A green truck on a cross-country mission made a stop on Whyte Avenue in Edmonton this weekend.

The “pot pardon truck” looks like a food truck, but it isn’t selling anything.

Instead, it’s rolling across Canada with the goal of gathering support for the complete expungement of criminal records for those convicted of cannabis possession.

Cannabis was legalized in October. Since then, the federal government announced plans to pardon Canadians convicted of simple possession before legalization.

The normal fee of $631 for a pardon will be waived under the proposed bill. The five-10 year waiting period to apply for a pardon will also be waived.

The free pardons are expected by summer, if the bill passes. An estimated 400,000 Canadians have criminal records for simple possession.

But some say the pardons aren’t quite enough.

Removing records

B.C.-based cannabis company DOJA has partnered with Cannabis Amnesty to create the pot pardon truck. It’s travelling around Canada gathering signatures for a petition which will be delivered to the federal government by April 20.

David Duarte with DOJA says they are focused on the complete expungement of simple possession charges under 30 grams. A pardon forgives a past offence, but an expungement removes the record of that offence entirely.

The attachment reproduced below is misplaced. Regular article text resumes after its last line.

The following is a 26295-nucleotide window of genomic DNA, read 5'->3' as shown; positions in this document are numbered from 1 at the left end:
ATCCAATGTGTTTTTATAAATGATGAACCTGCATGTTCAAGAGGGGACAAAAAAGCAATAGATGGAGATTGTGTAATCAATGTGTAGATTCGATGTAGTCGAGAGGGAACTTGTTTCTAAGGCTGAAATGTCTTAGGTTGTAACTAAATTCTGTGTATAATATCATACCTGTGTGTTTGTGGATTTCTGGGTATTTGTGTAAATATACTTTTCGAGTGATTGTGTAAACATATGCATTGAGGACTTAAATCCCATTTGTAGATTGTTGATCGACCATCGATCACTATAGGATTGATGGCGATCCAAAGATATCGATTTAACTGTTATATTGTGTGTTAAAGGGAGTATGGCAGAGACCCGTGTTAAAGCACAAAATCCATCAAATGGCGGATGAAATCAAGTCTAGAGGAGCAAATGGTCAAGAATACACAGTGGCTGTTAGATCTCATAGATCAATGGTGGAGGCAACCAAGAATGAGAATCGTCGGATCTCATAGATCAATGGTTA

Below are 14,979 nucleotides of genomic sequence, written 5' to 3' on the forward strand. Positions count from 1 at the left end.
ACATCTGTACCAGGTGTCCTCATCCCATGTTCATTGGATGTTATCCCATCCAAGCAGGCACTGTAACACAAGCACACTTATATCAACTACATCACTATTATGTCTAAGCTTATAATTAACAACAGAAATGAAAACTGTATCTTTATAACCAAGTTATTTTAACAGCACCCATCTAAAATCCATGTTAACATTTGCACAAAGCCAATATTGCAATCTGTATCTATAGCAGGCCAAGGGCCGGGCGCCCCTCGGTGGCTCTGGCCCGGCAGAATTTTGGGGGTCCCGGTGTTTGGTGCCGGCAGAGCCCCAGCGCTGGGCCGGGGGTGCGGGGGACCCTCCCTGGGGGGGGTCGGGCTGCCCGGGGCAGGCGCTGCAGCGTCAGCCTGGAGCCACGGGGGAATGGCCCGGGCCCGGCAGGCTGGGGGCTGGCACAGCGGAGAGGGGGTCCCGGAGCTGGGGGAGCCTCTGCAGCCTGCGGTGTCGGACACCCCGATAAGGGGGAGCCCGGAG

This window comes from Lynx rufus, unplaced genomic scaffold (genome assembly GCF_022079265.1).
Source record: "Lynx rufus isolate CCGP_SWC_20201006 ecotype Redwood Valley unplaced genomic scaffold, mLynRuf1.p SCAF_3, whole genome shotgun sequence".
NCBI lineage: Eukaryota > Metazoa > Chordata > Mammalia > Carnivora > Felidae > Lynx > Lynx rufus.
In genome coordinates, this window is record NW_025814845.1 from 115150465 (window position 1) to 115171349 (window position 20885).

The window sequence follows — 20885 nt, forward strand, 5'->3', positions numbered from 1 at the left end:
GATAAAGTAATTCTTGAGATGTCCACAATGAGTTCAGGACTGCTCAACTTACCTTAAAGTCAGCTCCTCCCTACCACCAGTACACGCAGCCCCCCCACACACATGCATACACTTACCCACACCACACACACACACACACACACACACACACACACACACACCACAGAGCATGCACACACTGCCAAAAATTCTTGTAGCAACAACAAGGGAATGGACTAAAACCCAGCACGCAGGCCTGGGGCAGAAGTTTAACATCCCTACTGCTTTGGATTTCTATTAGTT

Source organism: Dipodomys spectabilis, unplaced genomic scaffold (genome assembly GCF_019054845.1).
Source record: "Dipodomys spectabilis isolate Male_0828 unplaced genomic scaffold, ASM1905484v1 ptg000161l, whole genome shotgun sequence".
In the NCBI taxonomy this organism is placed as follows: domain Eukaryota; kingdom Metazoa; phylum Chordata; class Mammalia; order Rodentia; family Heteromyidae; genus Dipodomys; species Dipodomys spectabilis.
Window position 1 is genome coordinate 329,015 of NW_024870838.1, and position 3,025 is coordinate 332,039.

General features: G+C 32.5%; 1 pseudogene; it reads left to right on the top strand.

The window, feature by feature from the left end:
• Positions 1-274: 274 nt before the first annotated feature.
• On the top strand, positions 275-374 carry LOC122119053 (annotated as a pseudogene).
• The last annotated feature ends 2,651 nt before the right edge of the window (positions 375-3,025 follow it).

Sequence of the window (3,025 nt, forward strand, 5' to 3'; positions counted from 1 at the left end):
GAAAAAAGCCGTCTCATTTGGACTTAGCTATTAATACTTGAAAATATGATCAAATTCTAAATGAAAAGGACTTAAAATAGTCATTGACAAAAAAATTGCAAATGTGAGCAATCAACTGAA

Fast, free pardons are expected this summer, one group says that’s not good enough. 0:56

“Trafficking and stuff, like that is a whole different conversation,” Duarte said Saturday.

“We’re out here fighting for those that might have just made a simple mistake back then. Under 30 grams is legally what you’re allowed to carry now. So, we’re fighting for that.”

A pardon is akin to burying the record, Duarte said. The issue with this is that it can resurface, he added.

“It can be leaked even, or if a citizen is considered [to be] no longer [in] good conduct, it can be brought back up,” he said. “An expungement deletes it off of your record. It completely wipes the slate clean. It’s forgiving ever charging the individual.”

The group is trying to collect 10,000 signatures; so far they have more than 6,000. The petition can also be signed online.

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